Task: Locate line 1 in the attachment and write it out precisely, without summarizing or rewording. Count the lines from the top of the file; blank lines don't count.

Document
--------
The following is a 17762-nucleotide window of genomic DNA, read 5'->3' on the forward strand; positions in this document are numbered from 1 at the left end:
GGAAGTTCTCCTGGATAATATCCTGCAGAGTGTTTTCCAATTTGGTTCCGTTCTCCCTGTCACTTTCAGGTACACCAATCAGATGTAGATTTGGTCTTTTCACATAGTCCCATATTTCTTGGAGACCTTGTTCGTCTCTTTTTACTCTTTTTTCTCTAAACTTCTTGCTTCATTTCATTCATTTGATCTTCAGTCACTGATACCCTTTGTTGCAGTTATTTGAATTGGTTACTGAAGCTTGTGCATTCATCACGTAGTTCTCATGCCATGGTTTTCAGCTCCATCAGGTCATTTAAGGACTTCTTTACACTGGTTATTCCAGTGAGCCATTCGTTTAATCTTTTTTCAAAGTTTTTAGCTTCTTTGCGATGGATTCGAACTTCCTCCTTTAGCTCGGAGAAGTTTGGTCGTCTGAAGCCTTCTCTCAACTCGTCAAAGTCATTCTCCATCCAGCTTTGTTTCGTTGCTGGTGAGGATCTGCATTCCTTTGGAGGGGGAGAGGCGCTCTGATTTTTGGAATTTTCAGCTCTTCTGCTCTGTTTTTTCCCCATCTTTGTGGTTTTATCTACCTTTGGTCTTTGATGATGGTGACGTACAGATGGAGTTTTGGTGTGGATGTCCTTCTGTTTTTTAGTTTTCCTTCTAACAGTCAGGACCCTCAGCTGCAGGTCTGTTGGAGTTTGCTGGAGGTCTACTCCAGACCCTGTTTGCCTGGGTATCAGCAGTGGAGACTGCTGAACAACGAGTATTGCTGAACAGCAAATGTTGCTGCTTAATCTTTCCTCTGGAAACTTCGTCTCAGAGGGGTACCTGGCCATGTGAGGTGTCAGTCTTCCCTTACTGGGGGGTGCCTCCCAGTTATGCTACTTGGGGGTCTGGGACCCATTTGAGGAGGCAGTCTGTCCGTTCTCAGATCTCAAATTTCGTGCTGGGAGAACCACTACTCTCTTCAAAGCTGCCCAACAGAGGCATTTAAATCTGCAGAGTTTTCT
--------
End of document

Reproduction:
The following is a 17762-nucleotide window of genomic DNA, read 5'->3' on the forward strand; positions in this document are numbered from 1 at the left end: